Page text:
“Daddy ... what do you want for Christmas?” asked Zania Gutierrez, 7, over the smartphone in their nightly call with Jose Gutierrez. It’s been seven months since he was arrested by surprise on May 1 while fixing a truck in his driveway; by June, he was deported to Mexico.

Gutierrez replied: “I just want to tell you, ‘I love you.’

“Now, what do you want?” he asks her.

KCM_INSIDEPHOTOGutierrezfam
Shown here when still together, the Wichita family of Jose Gutierrez, who was deported in June, will spend their first Christmas without him. From left is daughter Zania, 7, wife Janeth Lazos, 29, and (bottom) son Izak, 10. Gutierrez family Gutierrez family

Zania told him it would sound silly, she knew, but .... of course, she wanted her father home for Christmas with her mother, Janeth Lazos, and big brother Izak.

“Heartbreaking, you know?” the father told The Star. “It made my voice tremble, my eyes tear up, and I don’t want to do that with my kids.”

It was one of those phone moments when Jose Gutierrez, 40, turns away from the screen as if distracted, as if he dropped something on the floor or “hey, let me get a drink of water,” as he tells his kids.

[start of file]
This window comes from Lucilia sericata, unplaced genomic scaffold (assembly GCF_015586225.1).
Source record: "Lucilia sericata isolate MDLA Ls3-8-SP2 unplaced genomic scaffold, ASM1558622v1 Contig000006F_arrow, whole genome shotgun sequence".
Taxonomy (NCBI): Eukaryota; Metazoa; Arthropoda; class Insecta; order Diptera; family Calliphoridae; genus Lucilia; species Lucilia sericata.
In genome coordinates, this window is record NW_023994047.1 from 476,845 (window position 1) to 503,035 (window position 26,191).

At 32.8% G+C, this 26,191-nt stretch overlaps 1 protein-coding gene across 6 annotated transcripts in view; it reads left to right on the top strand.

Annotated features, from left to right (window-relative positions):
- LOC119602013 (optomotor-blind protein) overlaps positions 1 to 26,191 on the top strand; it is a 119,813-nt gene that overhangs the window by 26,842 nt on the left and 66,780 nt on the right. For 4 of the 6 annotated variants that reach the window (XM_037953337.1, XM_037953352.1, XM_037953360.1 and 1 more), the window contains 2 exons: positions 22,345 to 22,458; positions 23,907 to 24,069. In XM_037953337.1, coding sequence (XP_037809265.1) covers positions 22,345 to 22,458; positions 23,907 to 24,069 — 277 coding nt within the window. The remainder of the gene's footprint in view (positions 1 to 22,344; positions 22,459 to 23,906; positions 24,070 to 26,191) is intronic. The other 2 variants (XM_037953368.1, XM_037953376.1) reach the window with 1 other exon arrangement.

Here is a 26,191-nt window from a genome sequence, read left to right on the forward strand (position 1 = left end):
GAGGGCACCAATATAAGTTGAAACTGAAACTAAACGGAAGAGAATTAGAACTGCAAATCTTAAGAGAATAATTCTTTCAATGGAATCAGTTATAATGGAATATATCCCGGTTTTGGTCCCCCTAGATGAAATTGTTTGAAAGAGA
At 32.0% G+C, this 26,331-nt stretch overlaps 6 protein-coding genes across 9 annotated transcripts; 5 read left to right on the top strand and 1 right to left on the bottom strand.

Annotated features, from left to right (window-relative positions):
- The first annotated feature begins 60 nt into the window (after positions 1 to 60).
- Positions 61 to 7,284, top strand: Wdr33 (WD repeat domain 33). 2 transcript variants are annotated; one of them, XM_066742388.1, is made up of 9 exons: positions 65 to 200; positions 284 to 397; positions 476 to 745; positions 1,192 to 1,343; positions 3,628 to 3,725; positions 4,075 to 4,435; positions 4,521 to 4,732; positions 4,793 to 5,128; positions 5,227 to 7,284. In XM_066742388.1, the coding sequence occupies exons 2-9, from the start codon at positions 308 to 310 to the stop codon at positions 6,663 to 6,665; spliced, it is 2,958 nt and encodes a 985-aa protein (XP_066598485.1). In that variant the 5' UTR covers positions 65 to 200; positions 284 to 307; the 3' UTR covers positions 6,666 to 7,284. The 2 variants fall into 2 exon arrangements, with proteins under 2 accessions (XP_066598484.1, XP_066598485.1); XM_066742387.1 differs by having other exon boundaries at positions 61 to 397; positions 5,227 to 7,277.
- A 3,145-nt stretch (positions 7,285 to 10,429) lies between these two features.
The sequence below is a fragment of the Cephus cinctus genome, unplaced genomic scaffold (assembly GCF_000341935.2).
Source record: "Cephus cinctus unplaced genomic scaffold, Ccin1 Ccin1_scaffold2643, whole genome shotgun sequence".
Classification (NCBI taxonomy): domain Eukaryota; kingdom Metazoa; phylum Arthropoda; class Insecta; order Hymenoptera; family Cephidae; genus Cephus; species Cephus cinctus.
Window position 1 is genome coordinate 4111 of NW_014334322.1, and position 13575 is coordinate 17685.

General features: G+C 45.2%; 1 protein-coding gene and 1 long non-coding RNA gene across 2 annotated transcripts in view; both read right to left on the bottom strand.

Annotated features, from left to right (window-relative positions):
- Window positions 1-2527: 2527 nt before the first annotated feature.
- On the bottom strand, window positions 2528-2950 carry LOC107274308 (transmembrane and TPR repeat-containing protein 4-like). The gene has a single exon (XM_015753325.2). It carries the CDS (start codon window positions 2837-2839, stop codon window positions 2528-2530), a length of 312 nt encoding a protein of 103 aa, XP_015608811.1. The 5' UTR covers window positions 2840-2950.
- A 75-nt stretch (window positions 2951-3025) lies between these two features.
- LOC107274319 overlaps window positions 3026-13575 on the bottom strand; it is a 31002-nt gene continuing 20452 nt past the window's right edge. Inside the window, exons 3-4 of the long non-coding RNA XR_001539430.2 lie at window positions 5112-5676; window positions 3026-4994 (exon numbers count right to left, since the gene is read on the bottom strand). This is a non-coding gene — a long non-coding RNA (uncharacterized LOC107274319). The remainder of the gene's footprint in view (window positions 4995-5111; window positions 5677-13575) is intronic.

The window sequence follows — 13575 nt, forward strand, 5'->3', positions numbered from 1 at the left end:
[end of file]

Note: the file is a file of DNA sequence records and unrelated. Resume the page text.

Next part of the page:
Izak, 10, and Zania do their best, too, to not break down in front of the parents. After their turn to talk to Dad, they retreat to another room where, instead of playing, they are on their knees holding each other: Don’t let Mom see us cry, they whisper.

Through all their hardship, the Gutierrez family managed to decorate a tree. That was good news to Jose.

The family also collected bags of gifts from fellow parishioners at St. Ann Catholic Church to tuck around the tree.

It was a feel-good salve capping a torturous year. Gutierrez and Lazos were expecting twins when 2018 arrived. She miscarried in the spring, before her husband’s arrest.

Lazos is a green card holder who manages a beauty products store; her husband’s an in-home barber. He came to the country legally with a temporary visitor’s visa nearly 25 years ago but a worksite raid three years later sent him back to Mexico. He unlawfully used the same visitor’s visa to re-enter the U.S. in 1998.